with all our material possessions when we moved? We gave or donated over 80% of what we owned to family, friends, our church, libraries, non-profits, and fund-raising events. We kept only one set of things we thought we would need in our new life — after all, how many tablecloths, pots and pans, dinnerware, flatware do we really need?   It was liberating to finally rid ourselves of things we did not really use nor need.  I remember the homily on the Sunday before our move.  One of my favorite Jesuit priests said the Mass and the first sentence of his homily was “Get rid of all the stuff, hold on to the memories.”  God talking to us? Ferdie and I looked at each other and knew we were

Creating memories in our new home

Creating memories in our new home

doing the right thing.  So, hold on to the memories.  And start exploring all the possibilities with jubilation.

How do I even get to write these long rambling emails to you?  I told you — I have a lot of free time.  And the gentle snowfall outside is very conducive to quiet writing to a dear friend.

Much love,

Merle

This entry was posted in Blogging, Central Park, Childhood Memories, Friend, Friendship, Letting Go, Life Stages, Manhattan, Neighborhood Walk, New Beginnings, Reinvent, Retirement, Teacher, Travel, Writing and tagged , , , , , , , , , , , . Bookmark the permalink.

11 Responses to Nanette And Me, In Three Parts

  1. Hi Merle,
    Thank you for assuaging all my fears about retirement, and although I am still precariously sitting on the edge of my chair doing 101 things all at the same time , the leap to Hawaii is not what troubles me . I look forward to NOT grading English essays, attending faculty meetings, listening to new directions in our school, etc…but I am taking with me 44 years of memories in the classroom–fodder for the Memoirs I’d like to write for my grandchildren. The cruise to Prague with you and other barkada will certainly be the dream transition, and your suggestions about making life just as meaningful are well received. I have one month of sorting out ten years of stuff, and having trouble selling or giving away pieces of furniture spanning my life in Hong Kong, Taiwan and here in Singapore–but it has to be done. Moving beyond to another continent entails picayune and detailed orchestration. It feels like producing a play– nothing looks right until curtain call.Thank you for your wise words. It’ll all be behind me when I see you in NY on the 14th of July.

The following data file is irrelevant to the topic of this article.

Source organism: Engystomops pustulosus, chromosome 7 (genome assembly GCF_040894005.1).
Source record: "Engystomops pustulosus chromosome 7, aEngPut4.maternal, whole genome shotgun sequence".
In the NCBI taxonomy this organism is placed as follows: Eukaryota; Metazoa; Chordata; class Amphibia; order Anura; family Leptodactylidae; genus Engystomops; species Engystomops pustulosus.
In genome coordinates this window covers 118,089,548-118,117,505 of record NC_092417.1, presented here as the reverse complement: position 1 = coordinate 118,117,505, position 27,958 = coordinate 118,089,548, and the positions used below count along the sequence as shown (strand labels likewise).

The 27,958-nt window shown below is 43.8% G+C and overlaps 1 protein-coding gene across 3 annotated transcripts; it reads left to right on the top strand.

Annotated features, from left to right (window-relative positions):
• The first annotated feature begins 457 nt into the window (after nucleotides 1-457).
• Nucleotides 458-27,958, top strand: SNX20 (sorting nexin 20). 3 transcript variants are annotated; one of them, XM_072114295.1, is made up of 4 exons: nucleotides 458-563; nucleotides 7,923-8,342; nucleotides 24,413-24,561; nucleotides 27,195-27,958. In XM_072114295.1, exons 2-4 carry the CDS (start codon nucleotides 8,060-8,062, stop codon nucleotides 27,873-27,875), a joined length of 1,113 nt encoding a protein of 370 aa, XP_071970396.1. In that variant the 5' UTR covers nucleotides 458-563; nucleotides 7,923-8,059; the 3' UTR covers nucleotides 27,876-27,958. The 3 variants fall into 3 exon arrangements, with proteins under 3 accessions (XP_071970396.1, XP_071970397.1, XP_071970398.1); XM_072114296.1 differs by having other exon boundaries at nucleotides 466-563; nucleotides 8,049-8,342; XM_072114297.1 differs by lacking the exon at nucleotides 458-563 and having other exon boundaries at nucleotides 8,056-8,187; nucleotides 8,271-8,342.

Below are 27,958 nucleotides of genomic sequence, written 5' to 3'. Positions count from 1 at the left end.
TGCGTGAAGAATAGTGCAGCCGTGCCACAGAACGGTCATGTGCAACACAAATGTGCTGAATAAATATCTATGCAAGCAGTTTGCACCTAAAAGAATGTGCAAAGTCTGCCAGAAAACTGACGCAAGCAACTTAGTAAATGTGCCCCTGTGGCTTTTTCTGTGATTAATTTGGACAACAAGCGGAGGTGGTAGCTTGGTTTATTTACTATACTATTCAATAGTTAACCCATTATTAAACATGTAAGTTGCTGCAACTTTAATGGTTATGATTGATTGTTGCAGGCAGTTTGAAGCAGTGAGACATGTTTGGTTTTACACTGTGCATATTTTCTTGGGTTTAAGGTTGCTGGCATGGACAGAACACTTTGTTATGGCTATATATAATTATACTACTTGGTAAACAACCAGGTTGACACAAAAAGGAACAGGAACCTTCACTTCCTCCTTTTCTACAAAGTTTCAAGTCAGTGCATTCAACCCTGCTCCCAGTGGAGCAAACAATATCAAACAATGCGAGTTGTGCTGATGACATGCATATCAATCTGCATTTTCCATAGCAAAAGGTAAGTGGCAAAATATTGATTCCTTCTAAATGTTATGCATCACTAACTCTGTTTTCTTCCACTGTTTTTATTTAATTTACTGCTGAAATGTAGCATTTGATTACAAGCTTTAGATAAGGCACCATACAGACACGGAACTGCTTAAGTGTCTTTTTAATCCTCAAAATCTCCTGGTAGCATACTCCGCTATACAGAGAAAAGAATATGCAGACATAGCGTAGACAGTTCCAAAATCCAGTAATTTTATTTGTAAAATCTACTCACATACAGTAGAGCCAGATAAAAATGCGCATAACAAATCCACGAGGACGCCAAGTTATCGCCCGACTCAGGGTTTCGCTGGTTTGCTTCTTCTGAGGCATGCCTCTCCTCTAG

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  2. Malou says:

    Great post! Hanging on to material stuffs make us unable to move on and see life in a different perspective. Retirement is the time to enjoy a more simple life and to be able to do the things for which we we did not have the time before. 😉

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  3. ristinw says:

    Less is better. I remember someone told me that our happiness depends not on exterior things but it depends on how we feel. I believe that when we carry less, more space and new things for the new life 😀

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    • esmeraldalyn says:

      We can’t go too far if we have such a heavy burden on our back. That’s what material possessions do to us.
      Thank you for your comment.

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  4. My friend, you are a women of generous love and faith. Your kindness shows all over this post. From treasuring friendship and family, to volunteering to help others, to giving your wealth and live a simpler life. You followed the inner whispers of your soul and now they light beautifully for others to feel inspired. Thanks.

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  5. likeitiz says:

    Sounds like we need to retire the term “retirement” and find a more apt English word that best describes this phase.